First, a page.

When we are often working a project, we are often in a position to add trim as a decorative touch. Whether lace, fringe, rick rack, piping, pompoms, blanket binding, bias tape, or some other form of decoration, picking the right trim for your project relates to your sewing ability, coordination with fabric and with the project itself, and the unique touches that make each item you make a reflection of your unique abilities.
First, it’s important to remember that if you are using a pattern or tutorial, you always have the option to embellish or adjust a trim to whatever your tastes reflect. At current, I am making a series of scarves for our company to sell, and I have used two different styles of trim, with a few others to select from. Even though I followed a basic pattern that called for something specific (pompoms), I found sewing them on to be cumbersome. They were hard to work with and they would change the fabric allowance on the edges. Given I wasn’t real familiar with working with pompoms, I opted for fringe, and then for rick rack, both of which worked better and added an air of sophistication to the items. I still followed the directions for some of the designs, but for many more, I mixed it up and came to love and appreciate the pattern, that much more.
Second, considering cost is also essential in any project. It’s not a secret that fabric and trims aren’t the cheapest things in the world to purchase, and buying trim can become a particularly expensive task when circumventing an entire garment or item. Pompoms, lace, and piping typically run more than rick rack, bias tape, binding, or basic fringe, but may look better on a garment. If you are uncertain, you can always bring a piece of what you are working on to the store with you, in order to consider what works best – and looks best – with your fabrics, colors, and design.
Third, considering the type of trim you want to use, also consider placement. Things such as piping, rick rack, lace, and sometimes even fringe can easily look out of place if they aren’t examined and properly placed on a garment. Blanket binding and bias tape can look downright wrong when they are improperly placed. Using too little or too much can radically change the way a garment looks, so think about where you want to place the trim, how much you want to place on your garment, and how you can best work such accents into what you are already doing.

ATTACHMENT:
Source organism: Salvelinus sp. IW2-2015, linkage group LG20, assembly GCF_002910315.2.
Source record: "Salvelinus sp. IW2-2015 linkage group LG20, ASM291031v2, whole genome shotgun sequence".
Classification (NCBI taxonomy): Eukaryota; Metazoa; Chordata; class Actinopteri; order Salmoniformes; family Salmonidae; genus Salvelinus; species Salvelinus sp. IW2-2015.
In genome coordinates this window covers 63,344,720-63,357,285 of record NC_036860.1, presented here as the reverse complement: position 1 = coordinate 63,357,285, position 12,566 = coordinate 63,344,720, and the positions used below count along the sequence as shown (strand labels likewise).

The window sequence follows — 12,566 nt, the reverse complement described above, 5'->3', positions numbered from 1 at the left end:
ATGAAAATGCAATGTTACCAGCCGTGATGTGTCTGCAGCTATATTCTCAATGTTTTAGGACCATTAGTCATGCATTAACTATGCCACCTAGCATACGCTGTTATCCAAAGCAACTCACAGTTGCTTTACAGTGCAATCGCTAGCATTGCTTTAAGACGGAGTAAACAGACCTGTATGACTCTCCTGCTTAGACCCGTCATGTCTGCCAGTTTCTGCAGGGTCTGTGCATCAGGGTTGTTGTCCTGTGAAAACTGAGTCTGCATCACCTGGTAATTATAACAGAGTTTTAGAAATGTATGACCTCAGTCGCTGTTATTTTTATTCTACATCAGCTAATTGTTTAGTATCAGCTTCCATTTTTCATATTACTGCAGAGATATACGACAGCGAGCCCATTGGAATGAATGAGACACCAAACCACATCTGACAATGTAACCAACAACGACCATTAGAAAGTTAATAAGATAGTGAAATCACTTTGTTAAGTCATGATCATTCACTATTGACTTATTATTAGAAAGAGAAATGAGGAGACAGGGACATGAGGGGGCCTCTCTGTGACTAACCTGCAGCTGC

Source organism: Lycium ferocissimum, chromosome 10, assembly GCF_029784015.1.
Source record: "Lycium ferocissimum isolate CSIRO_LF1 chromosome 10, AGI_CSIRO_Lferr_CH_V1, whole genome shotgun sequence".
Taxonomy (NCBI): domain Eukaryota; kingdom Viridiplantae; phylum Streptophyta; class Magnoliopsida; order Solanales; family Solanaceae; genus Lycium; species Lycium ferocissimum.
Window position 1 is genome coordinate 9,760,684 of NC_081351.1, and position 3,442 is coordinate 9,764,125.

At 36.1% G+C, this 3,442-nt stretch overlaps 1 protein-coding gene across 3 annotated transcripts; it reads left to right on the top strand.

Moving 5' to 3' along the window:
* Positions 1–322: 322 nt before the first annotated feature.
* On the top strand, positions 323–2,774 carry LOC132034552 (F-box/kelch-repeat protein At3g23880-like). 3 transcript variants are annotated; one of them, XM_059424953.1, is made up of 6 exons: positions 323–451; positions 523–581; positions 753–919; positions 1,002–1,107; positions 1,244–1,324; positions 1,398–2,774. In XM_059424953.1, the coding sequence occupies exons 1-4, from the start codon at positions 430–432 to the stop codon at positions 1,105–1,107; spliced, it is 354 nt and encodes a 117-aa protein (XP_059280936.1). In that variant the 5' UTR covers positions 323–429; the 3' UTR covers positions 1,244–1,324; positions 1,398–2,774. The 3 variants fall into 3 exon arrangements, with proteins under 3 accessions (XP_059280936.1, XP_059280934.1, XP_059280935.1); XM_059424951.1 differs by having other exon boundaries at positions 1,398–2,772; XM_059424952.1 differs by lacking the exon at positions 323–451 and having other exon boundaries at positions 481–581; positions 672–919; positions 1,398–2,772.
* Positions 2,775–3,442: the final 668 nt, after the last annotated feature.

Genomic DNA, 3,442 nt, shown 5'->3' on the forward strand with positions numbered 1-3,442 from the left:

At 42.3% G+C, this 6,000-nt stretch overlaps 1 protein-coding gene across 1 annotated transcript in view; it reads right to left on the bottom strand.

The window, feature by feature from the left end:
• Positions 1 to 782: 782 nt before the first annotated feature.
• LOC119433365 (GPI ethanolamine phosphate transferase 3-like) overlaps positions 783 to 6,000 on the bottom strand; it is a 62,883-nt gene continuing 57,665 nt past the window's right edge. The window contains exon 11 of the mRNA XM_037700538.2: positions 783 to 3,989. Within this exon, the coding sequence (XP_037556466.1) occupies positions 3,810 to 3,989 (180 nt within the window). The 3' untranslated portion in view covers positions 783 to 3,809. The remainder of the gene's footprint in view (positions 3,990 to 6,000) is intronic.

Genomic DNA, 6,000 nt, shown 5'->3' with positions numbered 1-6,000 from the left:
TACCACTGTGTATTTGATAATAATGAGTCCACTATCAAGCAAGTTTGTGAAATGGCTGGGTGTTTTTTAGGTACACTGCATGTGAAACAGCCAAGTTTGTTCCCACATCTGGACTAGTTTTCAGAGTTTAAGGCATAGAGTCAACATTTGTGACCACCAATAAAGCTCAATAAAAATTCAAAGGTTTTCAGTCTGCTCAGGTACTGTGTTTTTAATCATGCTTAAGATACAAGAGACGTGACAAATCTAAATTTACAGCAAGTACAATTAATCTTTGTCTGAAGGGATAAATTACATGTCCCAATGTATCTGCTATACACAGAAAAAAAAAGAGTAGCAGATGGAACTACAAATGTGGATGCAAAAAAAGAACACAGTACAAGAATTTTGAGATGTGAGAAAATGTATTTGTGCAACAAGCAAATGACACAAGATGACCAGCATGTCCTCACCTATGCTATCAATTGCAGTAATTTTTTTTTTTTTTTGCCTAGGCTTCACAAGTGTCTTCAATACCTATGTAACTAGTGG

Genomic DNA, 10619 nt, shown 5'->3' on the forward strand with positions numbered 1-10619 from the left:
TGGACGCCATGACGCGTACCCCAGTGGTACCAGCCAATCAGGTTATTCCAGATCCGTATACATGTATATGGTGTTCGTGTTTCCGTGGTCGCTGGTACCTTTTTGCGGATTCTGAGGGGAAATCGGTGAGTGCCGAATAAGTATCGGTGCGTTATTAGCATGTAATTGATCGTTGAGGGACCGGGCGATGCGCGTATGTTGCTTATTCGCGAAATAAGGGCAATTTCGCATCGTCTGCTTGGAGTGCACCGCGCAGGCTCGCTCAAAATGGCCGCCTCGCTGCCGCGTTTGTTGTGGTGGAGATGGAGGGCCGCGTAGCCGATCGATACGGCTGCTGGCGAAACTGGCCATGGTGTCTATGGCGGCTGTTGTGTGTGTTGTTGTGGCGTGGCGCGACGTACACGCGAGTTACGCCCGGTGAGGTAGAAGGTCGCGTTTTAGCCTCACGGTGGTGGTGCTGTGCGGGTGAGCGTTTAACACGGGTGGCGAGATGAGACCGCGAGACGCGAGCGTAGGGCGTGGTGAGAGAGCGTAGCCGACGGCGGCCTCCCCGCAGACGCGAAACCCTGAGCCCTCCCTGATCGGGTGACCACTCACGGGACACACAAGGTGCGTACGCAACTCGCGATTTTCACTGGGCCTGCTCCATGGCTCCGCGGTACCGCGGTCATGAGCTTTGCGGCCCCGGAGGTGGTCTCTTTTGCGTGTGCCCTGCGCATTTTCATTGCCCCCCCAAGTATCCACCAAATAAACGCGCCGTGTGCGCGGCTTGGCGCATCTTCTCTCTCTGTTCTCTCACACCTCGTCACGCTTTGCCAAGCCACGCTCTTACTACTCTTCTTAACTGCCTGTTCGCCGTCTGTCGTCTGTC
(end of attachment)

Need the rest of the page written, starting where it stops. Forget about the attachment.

Fourth, learn how to apply trims properly on your project. There are right and wrong ways to apply trim, and it is worth learning the right way to handle each trim you use. Sometimes a project can require applying a trim in an interesting or unexpected way, so take the time to figure out just how to best apply the trim to your project.
Fourth, don’t be afraid to mix it up! Try something new, use something you never have before, and experiment with your accents, because one accent might give your project a new look you never imagined possible.
The Wind is sewing with needles of rain. With shining needles of rain It stitches into the thin Cloth of earth. In, In, in, in. Oh, the wind has often sewed with me. One, two, three. Spring must have fine things To wear like other springs. Of silken green the grass must be Embroidered. One and two and three. Then every crocus must be made So subtly as to seem afraid Of lifting colour from the ground; And after crocuses the round Heads of tulips, and all the fair Intricate garb that Spring will wear. The wind must sew with needles of rain, With shining needles of rain, Stitching into the thin Cloth of earth, in, In, in, in, For all the springs of futurity. One, two, three. - Hazel Hall (Public Domain)